are always at crossroads at election time. It’s no doubt cliché to say that
during a municipal election. There’s not, however, a better way to describe the
Village of Pemberton, which is poised to become bigger on November 15, the same
day that it will elect a new mayor and council.
with its municipal election, in which two people are seeking the mayor’s chair
and six others are seeking four council seats, the Village is hosting a
referendum on boundary expansion. If successful, it will add approximately 20
new areas to the Village boundaries and remove them from Electoral Area C of
the Squamish-Lillooet Regional District (SLRD).
referendum’s timing is impeccable, given rising concerns over governance issues
within Pemberton and the surrounding valley. It’s been one of the biggest
issues in this municipal campaign.
issue works something like this: if someone says they’re from Pemberton, it
doesn’t necessarily mean they live in the Village. They could just as easily
live in Area C, which includes areas such as Walkerville, Owl Ridge, and
Mosquito and Ivey Lakes, areas that lie north of Highway 99.
those aren’t the only parts of Area C that don’t belong to the Village. There’s
also properties along Airport Road to the south of the highway, as well as BC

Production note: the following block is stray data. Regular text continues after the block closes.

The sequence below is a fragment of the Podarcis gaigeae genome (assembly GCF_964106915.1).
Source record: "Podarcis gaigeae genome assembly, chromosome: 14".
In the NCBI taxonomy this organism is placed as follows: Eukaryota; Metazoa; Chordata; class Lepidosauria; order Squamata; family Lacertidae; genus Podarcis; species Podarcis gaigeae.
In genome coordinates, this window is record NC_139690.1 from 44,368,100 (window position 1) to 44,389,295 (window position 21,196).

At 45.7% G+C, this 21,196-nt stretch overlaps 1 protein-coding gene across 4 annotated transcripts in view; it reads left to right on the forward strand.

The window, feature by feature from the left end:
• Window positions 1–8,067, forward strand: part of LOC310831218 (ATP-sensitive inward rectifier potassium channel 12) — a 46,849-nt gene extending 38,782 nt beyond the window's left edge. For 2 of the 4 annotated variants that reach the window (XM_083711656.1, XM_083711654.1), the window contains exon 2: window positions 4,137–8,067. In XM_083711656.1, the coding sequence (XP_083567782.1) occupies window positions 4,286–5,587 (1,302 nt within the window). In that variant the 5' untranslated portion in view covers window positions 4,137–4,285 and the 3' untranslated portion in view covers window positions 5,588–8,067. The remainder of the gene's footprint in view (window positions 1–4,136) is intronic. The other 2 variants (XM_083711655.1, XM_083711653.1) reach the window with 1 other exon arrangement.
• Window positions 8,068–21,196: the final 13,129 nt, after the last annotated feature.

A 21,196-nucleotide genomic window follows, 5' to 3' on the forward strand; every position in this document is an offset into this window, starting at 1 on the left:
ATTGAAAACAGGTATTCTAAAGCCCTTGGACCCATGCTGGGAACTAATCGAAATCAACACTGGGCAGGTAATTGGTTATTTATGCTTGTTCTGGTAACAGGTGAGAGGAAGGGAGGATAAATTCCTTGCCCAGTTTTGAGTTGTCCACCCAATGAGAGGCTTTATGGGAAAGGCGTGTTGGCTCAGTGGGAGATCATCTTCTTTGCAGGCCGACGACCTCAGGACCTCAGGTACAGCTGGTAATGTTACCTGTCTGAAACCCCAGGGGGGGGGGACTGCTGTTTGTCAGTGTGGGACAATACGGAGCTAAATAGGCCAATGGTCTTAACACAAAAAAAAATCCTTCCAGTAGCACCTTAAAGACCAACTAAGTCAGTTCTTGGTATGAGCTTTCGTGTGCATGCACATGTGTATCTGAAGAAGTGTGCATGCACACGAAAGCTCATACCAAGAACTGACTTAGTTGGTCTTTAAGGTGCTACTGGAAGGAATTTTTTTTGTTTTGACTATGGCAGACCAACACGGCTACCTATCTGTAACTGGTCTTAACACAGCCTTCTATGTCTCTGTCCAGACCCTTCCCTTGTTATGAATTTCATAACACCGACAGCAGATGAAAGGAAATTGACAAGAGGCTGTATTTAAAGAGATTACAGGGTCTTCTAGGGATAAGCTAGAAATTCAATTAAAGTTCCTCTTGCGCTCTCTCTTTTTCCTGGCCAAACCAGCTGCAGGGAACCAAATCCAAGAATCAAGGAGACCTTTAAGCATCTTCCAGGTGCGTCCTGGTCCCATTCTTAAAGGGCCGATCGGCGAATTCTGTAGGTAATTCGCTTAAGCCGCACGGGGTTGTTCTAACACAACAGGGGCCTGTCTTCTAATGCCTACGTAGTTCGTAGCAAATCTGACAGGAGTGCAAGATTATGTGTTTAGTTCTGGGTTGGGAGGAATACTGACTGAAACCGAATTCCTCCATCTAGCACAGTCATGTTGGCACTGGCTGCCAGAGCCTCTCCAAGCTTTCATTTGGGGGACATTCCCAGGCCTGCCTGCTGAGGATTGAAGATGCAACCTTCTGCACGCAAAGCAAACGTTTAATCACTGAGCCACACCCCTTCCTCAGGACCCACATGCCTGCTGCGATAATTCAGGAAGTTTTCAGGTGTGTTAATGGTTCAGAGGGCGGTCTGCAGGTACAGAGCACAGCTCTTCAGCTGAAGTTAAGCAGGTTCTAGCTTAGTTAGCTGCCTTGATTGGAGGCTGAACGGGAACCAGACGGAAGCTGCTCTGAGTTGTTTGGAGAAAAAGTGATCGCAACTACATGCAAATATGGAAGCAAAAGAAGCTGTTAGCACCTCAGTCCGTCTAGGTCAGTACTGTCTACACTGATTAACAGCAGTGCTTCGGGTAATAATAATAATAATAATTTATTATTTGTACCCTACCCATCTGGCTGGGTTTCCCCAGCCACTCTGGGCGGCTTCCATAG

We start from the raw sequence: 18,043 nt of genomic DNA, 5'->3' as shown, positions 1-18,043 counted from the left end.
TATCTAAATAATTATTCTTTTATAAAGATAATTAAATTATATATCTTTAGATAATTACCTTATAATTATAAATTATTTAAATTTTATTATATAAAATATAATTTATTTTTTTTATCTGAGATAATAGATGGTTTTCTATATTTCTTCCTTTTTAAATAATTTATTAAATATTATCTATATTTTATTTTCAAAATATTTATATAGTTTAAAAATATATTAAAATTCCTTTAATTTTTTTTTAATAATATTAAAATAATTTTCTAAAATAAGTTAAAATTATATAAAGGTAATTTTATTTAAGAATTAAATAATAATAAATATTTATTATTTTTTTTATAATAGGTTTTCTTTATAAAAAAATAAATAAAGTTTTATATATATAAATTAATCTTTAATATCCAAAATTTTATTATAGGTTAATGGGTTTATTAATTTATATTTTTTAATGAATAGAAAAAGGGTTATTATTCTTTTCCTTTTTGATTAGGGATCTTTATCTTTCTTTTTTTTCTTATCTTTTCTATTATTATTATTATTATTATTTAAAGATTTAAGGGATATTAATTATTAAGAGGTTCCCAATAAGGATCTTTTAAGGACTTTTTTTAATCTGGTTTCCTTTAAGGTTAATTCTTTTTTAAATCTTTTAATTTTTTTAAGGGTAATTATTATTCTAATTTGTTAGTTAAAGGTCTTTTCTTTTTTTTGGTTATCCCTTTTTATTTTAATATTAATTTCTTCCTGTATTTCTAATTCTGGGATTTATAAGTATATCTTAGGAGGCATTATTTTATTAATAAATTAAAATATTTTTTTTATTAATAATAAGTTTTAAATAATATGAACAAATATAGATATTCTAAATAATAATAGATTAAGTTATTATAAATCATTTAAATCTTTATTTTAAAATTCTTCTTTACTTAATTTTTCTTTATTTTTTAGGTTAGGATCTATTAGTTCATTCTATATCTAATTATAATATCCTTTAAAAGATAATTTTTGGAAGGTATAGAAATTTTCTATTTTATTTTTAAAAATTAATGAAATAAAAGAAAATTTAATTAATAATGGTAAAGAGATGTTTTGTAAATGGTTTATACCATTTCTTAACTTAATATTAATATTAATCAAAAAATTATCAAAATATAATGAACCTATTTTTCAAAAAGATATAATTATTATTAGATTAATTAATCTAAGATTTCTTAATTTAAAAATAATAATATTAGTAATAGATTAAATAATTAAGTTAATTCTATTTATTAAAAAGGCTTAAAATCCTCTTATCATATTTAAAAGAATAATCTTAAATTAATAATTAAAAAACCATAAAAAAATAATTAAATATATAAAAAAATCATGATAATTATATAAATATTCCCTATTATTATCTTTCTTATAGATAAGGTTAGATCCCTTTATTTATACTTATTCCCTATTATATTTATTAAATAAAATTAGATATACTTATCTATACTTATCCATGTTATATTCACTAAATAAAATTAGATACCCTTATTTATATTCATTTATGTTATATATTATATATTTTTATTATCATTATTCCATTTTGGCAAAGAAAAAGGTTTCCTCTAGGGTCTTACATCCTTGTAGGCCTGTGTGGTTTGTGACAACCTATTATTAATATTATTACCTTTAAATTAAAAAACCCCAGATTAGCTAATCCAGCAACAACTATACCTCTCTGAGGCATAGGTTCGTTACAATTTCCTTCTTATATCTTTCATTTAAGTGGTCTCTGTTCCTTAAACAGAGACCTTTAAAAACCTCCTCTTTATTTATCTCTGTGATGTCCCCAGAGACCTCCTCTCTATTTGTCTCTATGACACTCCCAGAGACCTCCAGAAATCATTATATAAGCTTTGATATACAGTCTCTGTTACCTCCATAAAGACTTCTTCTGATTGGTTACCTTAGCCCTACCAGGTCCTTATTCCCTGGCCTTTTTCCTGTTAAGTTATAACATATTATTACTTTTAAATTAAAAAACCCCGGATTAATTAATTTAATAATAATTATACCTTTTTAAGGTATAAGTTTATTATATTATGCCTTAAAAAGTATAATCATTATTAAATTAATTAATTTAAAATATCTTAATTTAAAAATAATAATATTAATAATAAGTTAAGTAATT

Hydro Lands just adjacent to the Village.
whole area accounts for around 2,600 people, and none of them can vote in this
that’s not all. North of the village there’s also Mount Currie, a Lil’wat
community that accounts for at least 1,181 people, according to a 2006 census.
Mount Currie’s elected council oversees administrative matters.
you include the 2,192 people who live in the Village, that’s a population of
5,973 people. Nearly 6,000 people governed by three separate jurisdictions. And
only the Village residents can vote.
brand new council will be taking on this issue after November 15.
that’s not the only issue. Pembertonians are hungry for a new recreational
facility, whether a pool, a skate park or an ice rink, all of them ideas that
have been tossed around the Village, Area C and Mount Currie for years. The
desire is one thing – paying for it is another.
currently seeking council seats have served on a previous council, though at
least two have had experience with others. The mayor’s seat is being sought by
two people –incumbent Jordan Sturdy and challenger David MacKenzie, who has
just completed his first term on council.
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